The basic premise of sting-skipping is to play a note on a particular string, skip the adjacent
string to play a note on the subsequent string, then repeat this pattern starting from the string
previously skipped, as shown in ex. 1. This creates much wider intervals between notes, giving
lead lines a new dimension. This chapter gives some patterns to begin creating phrases using
this technique.

Ex. 2a uses an A minor pentatonic scale as a starting point for creating musical...

Posted by in Techniques and Instruction on Jan 27, 2013 .

The following article, by Ben Ford, is taken from his excellent book 'Practical Practice' and remains copyright of Ben Ford for FTFMuzique.

These picking exercises are designed to focus on every detail of pick technique, as many
guitarists often overlook this area. Good picking technique is just as important as left hand
technique in soloing; it is what keeps your playing from sounding messy, by defining a clear
rhythm, and adds a percussive 'attacking' quality to your lines.
When practicing these patterns be aware of every movement in the picking hand;
Hand position, how the pick is held, strength of attack, speed of...

Posted by in Techniques and Instruction on Jan 22, 2013 .

The following article, by Ben Ford, is taken from his excellent book 'Practical Practice' and remains copyright of Ben Ford for FTFMuzique.

Developing speed takes a long time and needs to be practiced often, over a period of weeks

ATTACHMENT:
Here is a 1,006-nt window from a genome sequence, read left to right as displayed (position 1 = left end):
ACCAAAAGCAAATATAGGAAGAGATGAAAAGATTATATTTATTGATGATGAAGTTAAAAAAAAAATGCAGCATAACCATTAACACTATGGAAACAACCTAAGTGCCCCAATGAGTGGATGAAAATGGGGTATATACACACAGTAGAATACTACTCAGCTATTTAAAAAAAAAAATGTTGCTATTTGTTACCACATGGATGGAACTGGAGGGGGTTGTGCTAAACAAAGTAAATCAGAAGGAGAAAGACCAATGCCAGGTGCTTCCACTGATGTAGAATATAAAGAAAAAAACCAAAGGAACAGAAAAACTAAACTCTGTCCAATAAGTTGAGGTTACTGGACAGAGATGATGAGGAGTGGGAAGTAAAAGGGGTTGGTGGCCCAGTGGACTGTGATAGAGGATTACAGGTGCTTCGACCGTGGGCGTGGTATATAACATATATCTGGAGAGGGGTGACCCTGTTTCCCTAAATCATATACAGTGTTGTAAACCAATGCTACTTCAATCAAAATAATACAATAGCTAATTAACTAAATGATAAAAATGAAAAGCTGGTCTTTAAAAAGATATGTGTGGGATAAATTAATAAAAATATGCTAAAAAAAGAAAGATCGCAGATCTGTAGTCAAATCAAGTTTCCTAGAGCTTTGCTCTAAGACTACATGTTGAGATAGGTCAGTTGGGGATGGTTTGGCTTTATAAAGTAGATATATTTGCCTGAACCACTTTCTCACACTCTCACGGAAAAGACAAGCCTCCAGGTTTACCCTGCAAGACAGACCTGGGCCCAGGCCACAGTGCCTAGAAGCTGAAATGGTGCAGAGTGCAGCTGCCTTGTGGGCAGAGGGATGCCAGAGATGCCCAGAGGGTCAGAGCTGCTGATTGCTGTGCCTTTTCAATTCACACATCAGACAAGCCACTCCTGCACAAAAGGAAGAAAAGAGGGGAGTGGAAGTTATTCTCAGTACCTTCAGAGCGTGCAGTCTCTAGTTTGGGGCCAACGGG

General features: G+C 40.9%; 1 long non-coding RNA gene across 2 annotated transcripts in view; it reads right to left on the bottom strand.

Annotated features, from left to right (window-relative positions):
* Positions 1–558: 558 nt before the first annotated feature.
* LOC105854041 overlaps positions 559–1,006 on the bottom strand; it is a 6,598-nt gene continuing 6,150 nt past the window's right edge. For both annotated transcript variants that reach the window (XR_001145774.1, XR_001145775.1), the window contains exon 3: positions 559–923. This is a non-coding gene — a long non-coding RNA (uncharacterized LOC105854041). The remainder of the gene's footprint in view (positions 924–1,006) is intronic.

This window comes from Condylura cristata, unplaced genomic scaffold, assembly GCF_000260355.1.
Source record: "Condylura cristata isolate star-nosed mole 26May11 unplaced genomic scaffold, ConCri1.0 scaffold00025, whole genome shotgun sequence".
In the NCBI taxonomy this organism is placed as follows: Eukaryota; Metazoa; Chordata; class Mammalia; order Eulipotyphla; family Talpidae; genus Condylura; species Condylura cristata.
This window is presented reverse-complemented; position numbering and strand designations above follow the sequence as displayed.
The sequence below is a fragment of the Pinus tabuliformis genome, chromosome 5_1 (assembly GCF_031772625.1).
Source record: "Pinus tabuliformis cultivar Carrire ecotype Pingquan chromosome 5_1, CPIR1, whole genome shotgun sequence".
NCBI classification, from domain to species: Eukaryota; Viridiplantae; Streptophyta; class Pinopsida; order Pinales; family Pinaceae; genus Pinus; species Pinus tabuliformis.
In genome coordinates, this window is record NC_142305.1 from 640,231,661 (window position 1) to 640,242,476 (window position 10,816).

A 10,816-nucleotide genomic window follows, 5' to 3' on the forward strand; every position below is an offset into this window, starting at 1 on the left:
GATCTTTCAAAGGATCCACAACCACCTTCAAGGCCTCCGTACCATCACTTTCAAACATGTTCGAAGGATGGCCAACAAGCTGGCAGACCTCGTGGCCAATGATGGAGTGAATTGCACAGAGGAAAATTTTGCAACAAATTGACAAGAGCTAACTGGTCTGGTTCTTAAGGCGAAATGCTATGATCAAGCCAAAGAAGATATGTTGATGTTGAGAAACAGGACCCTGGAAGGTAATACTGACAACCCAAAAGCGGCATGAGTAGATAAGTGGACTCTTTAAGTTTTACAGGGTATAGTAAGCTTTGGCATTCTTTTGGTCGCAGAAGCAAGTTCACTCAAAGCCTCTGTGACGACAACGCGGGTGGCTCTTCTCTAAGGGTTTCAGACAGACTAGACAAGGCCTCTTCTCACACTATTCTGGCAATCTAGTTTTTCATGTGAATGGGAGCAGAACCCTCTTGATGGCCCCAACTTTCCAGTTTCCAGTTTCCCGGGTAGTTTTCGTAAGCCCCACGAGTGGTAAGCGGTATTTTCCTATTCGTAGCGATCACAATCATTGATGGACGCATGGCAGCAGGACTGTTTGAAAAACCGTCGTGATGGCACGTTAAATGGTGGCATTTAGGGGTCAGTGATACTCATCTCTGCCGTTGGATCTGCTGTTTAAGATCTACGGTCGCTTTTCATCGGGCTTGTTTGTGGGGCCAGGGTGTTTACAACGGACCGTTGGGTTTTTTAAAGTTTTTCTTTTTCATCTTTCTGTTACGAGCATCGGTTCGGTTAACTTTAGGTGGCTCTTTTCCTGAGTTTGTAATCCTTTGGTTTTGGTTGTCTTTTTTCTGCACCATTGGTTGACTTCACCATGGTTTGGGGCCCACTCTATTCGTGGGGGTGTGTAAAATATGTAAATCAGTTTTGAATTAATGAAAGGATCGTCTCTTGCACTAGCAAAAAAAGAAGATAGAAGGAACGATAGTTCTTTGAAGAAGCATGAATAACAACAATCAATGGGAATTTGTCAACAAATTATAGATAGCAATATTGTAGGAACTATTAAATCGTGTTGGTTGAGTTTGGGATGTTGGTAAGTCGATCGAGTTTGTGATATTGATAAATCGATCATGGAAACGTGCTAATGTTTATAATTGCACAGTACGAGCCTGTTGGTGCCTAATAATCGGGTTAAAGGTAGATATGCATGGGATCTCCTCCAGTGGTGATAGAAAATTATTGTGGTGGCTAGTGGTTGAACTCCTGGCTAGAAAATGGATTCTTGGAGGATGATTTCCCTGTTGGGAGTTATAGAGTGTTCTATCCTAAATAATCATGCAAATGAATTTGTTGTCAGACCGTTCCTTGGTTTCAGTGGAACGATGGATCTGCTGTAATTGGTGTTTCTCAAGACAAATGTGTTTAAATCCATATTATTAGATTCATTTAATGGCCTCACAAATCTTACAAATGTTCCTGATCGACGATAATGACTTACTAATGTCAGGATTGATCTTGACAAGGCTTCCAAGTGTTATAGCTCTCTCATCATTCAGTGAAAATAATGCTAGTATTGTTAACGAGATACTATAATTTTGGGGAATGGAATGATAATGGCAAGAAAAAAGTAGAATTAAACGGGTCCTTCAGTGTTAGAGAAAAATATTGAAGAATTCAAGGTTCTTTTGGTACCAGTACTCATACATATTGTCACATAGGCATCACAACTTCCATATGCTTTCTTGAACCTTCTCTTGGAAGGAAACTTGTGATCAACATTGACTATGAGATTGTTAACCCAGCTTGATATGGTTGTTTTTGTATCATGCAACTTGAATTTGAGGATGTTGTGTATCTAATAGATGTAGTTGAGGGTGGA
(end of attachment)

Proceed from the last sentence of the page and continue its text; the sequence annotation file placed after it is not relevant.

or even months, refining it in the process. Practice must be slow and thorough, to a metro-
nome, gently increasing the tempo daily or every few days.

A common problem for guitarists is changing from one string to another without dropping
a note, ex. 1a & b focus solely on this area. Once you have the patterns under your fingers,
remove the middle repeat markings playing them back to back,...

Not sure which acoustic guitar strings to choose? Here are a few key points to remember when buying strings for your acoustic guitar.

Firstly, what type of acoustic guitar are the strings for? The body style of the guitar will play an important part in deciding which acoustic strings to use. The two most common body styles found on acoustic guitars are dreadnought and grand auditorium. As a general rule, medium gauge strings are best suited to the dreadnought shape, whereas light strings work best on grand auditorium acoustic guitars. Secondly, choosing the wrong type of strings can actually cause damage to your guitar. For...